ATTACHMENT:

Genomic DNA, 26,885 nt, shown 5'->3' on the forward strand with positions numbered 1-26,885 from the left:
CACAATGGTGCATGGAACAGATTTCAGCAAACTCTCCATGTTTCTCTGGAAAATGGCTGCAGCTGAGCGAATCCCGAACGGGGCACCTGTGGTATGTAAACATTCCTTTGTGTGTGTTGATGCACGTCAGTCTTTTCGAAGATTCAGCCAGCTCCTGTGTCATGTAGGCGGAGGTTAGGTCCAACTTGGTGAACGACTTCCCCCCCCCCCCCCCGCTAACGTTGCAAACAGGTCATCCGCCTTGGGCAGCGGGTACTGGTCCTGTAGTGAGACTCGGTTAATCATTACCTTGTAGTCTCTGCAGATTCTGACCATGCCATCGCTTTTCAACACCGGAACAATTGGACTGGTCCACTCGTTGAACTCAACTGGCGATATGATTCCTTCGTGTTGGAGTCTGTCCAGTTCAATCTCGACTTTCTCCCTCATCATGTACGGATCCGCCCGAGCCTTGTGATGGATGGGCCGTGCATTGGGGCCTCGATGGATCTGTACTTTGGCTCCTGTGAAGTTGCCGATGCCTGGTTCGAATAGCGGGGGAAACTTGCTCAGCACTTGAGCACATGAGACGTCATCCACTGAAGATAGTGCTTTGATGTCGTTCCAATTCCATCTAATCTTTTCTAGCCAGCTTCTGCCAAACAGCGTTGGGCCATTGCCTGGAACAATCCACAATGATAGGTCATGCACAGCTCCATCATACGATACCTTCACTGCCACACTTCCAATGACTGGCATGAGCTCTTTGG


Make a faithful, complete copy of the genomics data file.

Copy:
Genomic DNA, 26,885 nt, shown 5'->3' on the forward strand with positions numbered 1-26,885 from the left:
CACAATGGTGCATGGAACAGATTTCAGCAAACTCTCCATGTTTCTCTGGAAAATGGCTGCAGCTGAGCGAATCCCGAACGGGGCACCTGTGGTATGTAAACATTCCTTTGTGTGTGTTGATGCACGTCAGTCTTTTCGAAGATTCAGCCAGCTCCTGTGTCATGTAGGCGGAGGTTAGGTCCAACTTGGTGAACGACTTCCCCCCCCCCCCCCCGCTAACGTTGCAAACAGGTCATCCGCCTTGGGCAGCGGGTACTGGTCCTGTAGTGAGACTCGGTTAATCATTACCTTGTAGTCTCTGCAGATTCTGACCATGCCATCGCTTTTCAACACCGGAACAATTGGACTGGTCCACTCGTTGAACTCAACTGGCGATATGATTCCTTCGTGTTGGAGTCTGTCCAGTTCAATCTCGACTTTCTCCCTCATCATGTACGGATCCGCCCGAGCCTTGTGATGGATGGGCCGTGCATTGGGGCCTCGATGGATCTGTACTTTGGCTCCTGTGAAGTTGCCGATGCCTGGTTCGAATAGCGGGGGAAACTTGCTCAGCACTTGAGCACATGAGACGTCATCCACTGAAGATAGTGCTTTGATGTCGTTCCAATTCCATCTAATCTTTTCTAGCCAGCTTCTGCCAAACAGCGTTGGGCCATTGCCTGGAACAATCCACAATGATAGGTCATGCACAGCTCCATCATACGATACCTTCACTGCCACACTTCCAATGACTGGCATGAGCTCTTTGG